In the absence of a price system, wait times ration health services for patients, imposing a cost on them. The cost diminishes if patients with a higher potential gain from treatment are also the patients with the shortest wait. Unlike private insurance, publicly financed care systems typically discriminate patients according to the urgency of treatment. One characteristic of the NHS in England is the existence of GP fundholders, general practitioners who hold funds to purchase care for their patients and who compete to get patients from the NHS, like hospitals do. Propper et al. (2002) 11 study hospital wait times for over 100,000 elective hospital admissions in England between 1993 and 1997 and find that patients with GP funholders waited less time. Their conclusion is that it is the ability to pay for shorter wait times from within the public system (via GP fundholders), and not the ability to choose the hospital for the procedure, what caused shorter wait times. Siciliani and Martin (2007) 12 examine the effect of increasing hospital choice with data from 120 hospitals between 1999 and 2001 and show a modest reduction of wait times due to hospital competition.
Further studies confirm the decline in wait times due to competition after the post-2000 government reforms and, more important, they show that the reforms did not lead to the inequitable distribution of wait times that many people predicted (Cooper et al. 2009 13. 13). Even more, the causality is confirmed by the natural experiment available to the researches, as England introduced targets, but Scotland did not. Similar studies were conducted in other countries. An international comparison of wait times by Siciliani and Hurst (2004) 14. 14 suggests that, while wait times are not a problem across all countries, where they are a problem, governments have been able to reduce them when they have chosen to focus explicitly on achieving this goal.
Let us finish the summary of Stabile and Thomson (2014) with their own conclusions:
There has been some convergence in policies adopted across countries to improve financing incentives and encourage efficient utilization. In the case of risk pooling, all countries with competing pools are experiencing similar difficulties with selection and are adopting more sophisticated forms of risk adjustment. In the case of hospital competition, the key drivers of success appear to be what is competed on and measurable, rather than whether the system is public or private. In the case of both the success of P4P and issues resulting from wait times, evidence differs within and across jurisdictions. However, the evidence does suggest that a number of governments have effectively reduced wait times when they have chosen explicitly to focus incentives on achieving this goal. While the United States remains an outlier among OECD countries, a number of policy changes across jurisdictions suggest significant convergence in the role of the state in financing health care. These changes, coupled with the introduction of a universal mandate in the United States, suggest that many of the lessons learned above may apply in the United States as well.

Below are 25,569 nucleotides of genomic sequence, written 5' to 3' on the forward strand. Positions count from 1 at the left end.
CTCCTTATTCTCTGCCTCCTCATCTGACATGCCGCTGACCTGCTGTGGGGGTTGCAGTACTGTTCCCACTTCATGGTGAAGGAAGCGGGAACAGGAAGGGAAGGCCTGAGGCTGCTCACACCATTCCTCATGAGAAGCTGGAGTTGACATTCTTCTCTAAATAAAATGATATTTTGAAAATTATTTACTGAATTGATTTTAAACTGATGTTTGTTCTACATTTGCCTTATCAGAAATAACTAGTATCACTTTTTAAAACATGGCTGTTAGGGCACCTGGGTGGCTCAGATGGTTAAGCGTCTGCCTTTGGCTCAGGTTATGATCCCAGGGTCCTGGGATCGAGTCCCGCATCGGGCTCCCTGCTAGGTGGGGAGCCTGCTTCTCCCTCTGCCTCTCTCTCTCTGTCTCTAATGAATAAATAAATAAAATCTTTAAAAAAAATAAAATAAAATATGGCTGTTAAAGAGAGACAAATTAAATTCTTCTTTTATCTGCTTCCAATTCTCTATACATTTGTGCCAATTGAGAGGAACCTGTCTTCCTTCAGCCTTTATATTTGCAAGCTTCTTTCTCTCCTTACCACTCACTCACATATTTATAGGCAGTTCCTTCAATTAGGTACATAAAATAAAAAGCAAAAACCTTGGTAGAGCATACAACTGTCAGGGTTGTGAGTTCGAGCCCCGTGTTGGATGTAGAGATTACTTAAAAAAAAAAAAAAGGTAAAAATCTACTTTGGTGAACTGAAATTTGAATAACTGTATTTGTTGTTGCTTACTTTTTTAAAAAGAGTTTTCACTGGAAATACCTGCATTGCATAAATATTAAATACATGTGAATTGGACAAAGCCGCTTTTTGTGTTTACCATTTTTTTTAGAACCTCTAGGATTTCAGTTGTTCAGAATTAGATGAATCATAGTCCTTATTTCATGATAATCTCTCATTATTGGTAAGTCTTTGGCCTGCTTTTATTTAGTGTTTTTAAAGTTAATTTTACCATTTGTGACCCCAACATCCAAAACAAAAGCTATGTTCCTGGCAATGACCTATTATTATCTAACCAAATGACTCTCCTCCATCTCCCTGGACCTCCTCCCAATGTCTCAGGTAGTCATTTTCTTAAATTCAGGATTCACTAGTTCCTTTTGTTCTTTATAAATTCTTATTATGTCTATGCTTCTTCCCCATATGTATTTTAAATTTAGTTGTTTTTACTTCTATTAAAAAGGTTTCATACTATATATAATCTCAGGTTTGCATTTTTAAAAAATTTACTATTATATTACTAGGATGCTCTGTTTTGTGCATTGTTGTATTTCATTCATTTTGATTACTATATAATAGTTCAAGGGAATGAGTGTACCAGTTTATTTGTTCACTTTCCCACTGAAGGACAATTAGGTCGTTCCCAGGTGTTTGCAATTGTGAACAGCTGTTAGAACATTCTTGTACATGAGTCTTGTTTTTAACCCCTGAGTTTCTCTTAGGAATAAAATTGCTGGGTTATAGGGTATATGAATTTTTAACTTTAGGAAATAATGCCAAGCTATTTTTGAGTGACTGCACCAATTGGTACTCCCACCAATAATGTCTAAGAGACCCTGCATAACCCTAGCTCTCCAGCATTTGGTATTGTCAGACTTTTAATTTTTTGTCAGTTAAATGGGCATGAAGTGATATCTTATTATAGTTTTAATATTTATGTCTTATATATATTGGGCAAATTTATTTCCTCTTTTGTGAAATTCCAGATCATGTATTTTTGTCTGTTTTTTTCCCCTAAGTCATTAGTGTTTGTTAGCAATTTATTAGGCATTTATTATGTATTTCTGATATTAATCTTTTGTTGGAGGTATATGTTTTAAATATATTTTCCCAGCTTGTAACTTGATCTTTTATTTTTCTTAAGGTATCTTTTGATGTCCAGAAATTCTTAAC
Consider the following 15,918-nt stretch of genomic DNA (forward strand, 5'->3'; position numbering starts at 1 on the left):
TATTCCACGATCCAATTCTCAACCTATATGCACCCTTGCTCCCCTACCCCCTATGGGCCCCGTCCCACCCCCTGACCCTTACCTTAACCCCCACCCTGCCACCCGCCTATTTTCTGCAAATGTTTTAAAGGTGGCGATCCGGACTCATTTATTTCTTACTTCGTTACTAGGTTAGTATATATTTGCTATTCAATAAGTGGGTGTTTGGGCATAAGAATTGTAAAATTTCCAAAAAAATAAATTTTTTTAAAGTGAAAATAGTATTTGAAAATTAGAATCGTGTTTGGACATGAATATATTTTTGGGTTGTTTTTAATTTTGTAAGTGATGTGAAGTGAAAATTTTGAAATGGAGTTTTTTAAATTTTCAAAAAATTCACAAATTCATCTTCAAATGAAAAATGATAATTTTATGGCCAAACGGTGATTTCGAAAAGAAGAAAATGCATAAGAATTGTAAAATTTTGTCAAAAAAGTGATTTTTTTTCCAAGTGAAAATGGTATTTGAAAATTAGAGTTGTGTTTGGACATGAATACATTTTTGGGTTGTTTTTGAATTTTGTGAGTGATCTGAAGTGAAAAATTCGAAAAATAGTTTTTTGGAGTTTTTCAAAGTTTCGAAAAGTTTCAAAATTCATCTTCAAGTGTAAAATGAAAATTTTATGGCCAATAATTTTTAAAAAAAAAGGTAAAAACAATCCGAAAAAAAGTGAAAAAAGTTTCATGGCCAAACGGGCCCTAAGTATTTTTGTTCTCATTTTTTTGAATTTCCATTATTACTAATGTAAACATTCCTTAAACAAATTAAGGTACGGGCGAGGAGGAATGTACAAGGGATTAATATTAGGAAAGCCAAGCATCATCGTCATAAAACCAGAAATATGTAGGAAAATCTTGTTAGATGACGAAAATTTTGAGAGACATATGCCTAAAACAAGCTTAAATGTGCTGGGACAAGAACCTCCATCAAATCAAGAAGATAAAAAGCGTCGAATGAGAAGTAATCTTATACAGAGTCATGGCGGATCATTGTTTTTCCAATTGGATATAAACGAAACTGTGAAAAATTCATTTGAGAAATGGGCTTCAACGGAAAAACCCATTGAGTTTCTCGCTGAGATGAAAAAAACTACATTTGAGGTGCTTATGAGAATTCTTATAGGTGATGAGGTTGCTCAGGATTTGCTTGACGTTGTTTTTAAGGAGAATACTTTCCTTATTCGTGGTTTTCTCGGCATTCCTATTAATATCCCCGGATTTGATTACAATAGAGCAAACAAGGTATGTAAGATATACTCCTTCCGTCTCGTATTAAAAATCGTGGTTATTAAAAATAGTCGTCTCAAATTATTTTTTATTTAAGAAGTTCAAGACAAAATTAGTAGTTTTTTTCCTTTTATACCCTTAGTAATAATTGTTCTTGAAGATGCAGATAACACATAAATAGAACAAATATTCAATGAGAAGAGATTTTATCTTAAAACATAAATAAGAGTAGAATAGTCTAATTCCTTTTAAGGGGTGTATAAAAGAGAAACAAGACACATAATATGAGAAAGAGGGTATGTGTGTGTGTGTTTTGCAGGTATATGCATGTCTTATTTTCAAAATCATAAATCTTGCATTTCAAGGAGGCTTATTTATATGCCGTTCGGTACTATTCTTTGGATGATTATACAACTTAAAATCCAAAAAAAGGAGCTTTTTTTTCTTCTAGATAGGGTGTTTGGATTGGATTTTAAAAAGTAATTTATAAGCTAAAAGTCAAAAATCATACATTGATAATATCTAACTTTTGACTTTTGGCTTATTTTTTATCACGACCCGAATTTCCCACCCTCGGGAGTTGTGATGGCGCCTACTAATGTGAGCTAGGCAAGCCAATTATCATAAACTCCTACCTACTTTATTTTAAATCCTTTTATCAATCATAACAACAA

- Stabile, M., and Thomson, S. 2014. The Changing Role of Government in Financing Health Care: An International Perspective. Journal of Economic Literature 52(2), 480–518. ↩
- Gaynor, M., and Town, R. 2011. “Competition in Health Care Markets.” National Bureau of Economic Research Working Paper 17208. ↩
- Propper, C.; Burgess, S., and Green, K. 2004. “Does Competition between Hospitals Improve the Quality of Care?: Hospital Death Rates and the NHS Internal Market.” Journal of Public Economics 88(7–8), 1247–72. ↩
- Propper, C.; Burgess, S., and Gossage, D. 2008. “Competition and Quality: Evidence from the NHS Internal Market 1991–99.” Economic Journal 118(525), 138–70. ↩
- Rosenthal, M.B., and Frank, R.G. 2006. “What Is the Empirical Basis for Paying for Quality in Health Care?” Medical Care Research and Review 63(2), 135–57. ↩
- Hanley, G.E.; Morgan, S.; Hurley J., and van Doorslaer, E. 2008. “Distributional Consequences of the Transition from Age-Based to Income-Based Prescription Drug Coverage in British Columbia, Canada.” Health Economics 17(12), 1379–92. ↩
- Stabile, M. 2002. “The Role of Tax Subsidies in the Market for Health Insurance.” International Tax and Public Finance 9(1), 33–50. ↩
- Smart, M., and Stabile, M. 2005. “Tax Credits, Insurance, and the Use of Medical Care.” Canadian Journal of Economics 38(2), 345–65. ↩
- Hurley, J.; Vaithianathan, R.; Crossley, T.F., and Cobb-Clark, D. 2002. “Parallel Private Health Insurance in Australia: A Cautionary Tale and Lessons for Canada.” Institute for the Study of Labor Discussion Paper 515. ↩
- Richards, M. 2008. “Improving Access to Medicines for NHS Patients.” A Report for the Secretary of State for Health. ↩
- Propper, C.; Croxson, B., and Shearer, A. 2002. “Waiting Times for Hospital Admissions: The Impact of GP Fundholding.” Journal of Health Economics 21(2), 227–52. ↩
- Siciliani, L., and Martin, S.. 2007. “An Empirical Analysis of the Impact of Choice on Waiting Times.” Health Economics 16(8), 763–79. ↩
- Cooper, Z.N.; McGuire, A.; Jones, S., and Le Grand, J. 2009. “Equity, Waiting Times, and NHS Reforms: Retrospective Study.” British Medical Journal 339, b3264. ↩
- Siciliani, L., and Hurst, J. 2004. “Explaining Waiting-Time Variations for Elective Surgery across OECD Countries.” OECD Economic Studies 38(1). 96–123. ↩